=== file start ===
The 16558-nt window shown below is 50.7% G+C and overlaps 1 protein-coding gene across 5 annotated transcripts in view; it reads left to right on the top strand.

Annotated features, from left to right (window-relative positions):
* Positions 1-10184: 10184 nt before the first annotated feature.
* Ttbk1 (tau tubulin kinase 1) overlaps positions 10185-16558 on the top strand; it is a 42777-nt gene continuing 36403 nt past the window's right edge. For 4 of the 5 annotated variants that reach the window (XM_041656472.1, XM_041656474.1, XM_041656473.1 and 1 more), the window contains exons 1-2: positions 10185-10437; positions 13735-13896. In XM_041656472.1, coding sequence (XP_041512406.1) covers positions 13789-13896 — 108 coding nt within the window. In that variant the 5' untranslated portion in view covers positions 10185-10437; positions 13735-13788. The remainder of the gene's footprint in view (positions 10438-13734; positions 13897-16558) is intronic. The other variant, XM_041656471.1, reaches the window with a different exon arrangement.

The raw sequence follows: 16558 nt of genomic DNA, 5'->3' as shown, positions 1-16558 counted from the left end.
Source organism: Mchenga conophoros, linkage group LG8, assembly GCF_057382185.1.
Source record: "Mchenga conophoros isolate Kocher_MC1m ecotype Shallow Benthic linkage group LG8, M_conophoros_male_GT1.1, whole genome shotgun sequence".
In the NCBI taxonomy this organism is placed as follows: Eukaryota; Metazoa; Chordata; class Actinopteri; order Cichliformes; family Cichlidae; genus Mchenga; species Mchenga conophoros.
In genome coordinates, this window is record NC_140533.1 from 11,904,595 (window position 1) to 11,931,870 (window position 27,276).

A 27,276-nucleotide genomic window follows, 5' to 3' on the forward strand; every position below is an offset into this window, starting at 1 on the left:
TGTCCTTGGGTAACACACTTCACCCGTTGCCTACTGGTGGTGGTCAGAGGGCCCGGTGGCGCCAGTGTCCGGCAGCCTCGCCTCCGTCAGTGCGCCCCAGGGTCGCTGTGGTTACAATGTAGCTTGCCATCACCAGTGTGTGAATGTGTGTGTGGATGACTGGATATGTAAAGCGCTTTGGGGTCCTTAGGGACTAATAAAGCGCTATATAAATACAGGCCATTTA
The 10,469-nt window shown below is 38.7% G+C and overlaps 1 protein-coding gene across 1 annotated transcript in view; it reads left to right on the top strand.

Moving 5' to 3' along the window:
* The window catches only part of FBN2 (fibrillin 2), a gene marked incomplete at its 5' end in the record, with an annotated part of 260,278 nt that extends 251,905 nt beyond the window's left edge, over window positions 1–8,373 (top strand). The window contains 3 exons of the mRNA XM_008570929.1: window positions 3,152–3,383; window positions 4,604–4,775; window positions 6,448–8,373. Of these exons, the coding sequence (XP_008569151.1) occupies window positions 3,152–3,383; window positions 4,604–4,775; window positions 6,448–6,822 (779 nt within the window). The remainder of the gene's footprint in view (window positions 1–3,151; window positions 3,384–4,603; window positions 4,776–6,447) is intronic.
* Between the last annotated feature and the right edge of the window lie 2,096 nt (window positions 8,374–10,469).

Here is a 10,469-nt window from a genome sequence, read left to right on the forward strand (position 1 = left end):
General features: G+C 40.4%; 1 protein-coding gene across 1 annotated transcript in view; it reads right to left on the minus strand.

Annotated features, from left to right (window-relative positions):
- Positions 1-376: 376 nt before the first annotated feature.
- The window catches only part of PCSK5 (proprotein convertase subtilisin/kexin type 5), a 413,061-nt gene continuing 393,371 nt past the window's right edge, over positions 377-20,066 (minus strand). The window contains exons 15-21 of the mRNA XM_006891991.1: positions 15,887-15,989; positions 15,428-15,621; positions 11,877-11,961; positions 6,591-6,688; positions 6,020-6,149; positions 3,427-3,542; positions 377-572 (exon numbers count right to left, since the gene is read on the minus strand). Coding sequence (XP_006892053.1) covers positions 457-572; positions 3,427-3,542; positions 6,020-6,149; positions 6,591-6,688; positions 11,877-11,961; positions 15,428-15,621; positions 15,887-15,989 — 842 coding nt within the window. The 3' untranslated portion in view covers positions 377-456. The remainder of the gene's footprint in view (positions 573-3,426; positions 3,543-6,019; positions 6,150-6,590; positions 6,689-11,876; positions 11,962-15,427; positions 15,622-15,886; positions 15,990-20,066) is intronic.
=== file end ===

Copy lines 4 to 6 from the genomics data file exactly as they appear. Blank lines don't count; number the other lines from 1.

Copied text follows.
* Ttbk1 (tau tubulin kinase 1) overlaps positions 10185-16558 on the top strand; it is a 42777-nt gene continuing 36403 nt past the window's right edge. For 4 of the 5 annotated variants that reach the window (XM_041656472.1, XM_041656474.1, XM_041656473.1 and 1 more), the window contains exons 1-2: positions 10185-10437; positions 13735-13896. In XM_041656472.1, coding sequence (XP_041512406.1) covers positions 13789-13896 — 108 coding nt within the window. In that variant the 5' untranslated portion in view covers positions 10185-10437; positions 13735-13788. The remainder of the gene's footprint in view (positions 10438-13734; positions 13897-16558) is intronic. The other variant, XM_041656471.1, reaches the window with a different exon arrangement.

The raw sequence follows: 16558 nt of genomic DNA, 5'->3' as shown, positions 1-16558 counted from the left end.
Source organism: Mchenga conophoros, linkage group LG8, assembly GCF_057382185.1.